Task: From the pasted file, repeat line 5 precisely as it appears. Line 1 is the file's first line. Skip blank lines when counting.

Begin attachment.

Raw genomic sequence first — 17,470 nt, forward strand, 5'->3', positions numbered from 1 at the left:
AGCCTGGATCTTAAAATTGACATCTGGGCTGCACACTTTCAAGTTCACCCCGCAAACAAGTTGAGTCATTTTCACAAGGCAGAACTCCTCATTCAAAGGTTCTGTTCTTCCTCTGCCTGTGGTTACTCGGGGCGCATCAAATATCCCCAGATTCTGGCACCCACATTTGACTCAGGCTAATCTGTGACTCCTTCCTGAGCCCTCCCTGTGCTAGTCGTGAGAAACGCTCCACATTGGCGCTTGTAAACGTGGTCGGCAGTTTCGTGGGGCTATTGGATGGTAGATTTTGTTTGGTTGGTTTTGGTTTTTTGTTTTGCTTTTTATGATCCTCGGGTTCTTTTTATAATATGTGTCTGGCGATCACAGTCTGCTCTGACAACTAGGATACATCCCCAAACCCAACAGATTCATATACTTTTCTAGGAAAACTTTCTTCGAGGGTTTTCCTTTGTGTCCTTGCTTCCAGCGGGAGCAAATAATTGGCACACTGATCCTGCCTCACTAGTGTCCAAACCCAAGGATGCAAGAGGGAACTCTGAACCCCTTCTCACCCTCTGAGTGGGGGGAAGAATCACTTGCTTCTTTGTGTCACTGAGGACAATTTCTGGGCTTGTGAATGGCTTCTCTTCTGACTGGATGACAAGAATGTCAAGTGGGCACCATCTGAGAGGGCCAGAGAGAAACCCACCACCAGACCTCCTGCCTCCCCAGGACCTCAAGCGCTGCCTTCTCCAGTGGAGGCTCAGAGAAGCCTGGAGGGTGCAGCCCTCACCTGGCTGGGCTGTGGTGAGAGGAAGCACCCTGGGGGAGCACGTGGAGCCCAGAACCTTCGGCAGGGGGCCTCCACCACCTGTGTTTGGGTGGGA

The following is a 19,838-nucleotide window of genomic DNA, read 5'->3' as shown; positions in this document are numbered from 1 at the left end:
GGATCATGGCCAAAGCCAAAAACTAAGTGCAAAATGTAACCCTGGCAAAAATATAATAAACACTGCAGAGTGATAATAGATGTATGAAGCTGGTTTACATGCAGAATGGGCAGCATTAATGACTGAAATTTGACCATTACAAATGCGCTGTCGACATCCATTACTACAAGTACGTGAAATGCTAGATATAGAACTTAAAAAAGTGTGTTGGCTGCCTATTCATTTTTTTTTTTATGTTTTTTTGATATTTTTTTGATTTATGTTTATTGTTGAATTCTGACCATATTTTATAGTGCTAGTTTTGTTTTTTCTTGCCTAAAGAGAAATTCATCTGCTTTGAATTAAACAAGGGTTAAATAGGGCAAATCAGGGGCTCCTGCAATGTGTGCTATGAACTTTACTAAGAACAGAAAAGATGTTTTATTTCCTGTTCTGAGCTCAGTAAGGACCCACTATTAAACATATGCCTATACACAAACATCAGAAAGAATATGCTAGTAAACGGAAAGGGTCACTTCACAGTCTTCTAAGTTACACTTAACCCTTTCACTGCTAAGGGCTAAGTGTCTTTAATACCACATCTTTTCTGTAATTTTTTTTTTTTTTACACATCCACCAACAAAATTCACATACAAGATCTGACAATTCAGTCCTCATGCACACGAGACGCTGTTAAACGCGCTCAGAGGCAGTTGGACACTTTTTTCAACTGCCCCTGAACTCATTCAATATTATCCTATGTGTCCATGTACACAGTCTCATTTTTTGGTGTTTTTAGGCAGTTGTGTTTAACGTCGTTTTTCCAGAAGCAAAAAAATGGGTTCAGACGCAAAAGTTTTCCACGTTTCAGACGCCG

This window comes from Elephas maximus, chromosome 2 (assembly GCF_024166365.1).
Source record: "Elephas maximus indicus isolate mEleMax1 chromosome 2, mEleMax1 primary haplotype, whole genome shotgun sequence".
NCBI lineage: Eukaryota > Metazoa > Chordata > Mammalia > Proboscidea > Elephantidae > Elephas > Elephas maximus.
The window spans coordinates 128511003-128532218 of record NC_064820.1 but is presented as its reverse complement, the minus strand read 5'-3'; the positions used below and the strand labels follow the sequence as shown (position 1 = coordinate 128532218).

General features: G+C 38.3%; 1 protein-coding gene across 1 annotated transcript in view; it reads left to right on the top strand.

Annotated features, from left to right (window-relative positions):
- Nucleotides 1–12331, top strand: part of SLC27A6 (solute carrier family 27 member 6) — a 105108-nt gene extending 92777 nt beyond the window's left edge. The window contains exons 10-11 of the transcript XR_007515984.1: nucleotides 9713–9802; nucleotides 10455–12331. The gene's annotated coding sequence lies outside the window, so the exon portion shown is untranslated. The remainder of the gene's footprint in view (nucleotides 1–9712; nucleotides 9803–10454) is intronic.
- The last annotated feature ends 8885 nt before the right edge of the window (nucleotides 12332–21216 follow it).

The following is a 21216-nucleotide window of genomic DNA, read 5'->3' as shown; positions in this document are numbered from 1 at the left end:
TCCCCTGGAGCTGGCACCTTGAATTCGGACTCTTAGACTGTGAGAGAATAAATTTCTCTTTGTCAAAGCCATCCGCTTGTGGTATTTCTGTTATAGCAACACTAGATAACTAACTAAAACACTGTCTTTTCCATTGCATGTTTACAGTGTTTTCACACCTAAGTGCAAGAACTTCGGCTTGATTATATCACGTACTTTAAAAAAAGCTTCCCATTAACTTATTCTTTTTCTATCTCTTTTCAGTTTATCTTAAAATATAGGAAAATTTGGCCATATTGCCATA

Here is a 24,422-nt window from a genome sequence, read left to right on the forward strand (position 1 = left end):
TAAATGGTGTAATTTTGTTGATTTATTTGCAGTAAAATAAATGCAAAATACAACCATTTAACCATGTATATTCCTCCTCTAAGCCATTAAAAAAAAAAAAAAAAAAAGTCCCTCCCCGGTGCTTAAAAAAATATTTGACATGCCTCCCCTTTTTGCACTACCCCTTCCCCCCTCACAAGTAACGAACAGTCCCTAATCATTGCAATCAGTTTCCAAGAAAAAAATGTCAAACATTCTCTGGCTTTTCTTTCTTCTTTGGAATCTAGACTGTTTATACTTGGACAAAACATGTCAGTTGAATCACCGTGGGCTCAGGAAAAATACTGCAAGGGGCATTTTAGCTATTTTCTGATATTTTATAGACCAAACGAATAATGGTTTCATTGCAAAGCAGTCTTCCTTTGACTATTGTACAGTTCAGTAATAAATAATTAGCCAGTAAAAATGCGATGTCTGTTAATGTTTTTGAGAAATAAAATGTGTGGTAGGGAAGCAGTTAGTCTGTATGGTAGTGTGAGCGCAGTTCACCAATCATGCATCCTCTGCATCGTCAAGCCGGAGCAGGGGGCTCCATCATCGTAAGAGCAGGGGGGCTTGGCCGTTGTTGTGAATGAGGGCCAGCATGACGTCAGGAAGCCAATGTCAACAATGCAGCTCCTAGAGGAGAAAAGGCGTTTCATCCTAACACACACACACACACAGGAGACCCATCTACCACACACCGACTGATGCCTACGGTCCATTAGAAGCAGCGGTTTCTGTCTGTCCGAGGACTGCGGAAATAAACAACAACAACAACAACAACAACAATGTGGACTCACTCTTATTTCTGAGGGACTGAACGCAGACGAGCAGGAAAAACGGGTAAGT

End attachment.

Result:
This window comes from Elephas maximus, chromosome 2 (assembly GCF_024166365.1).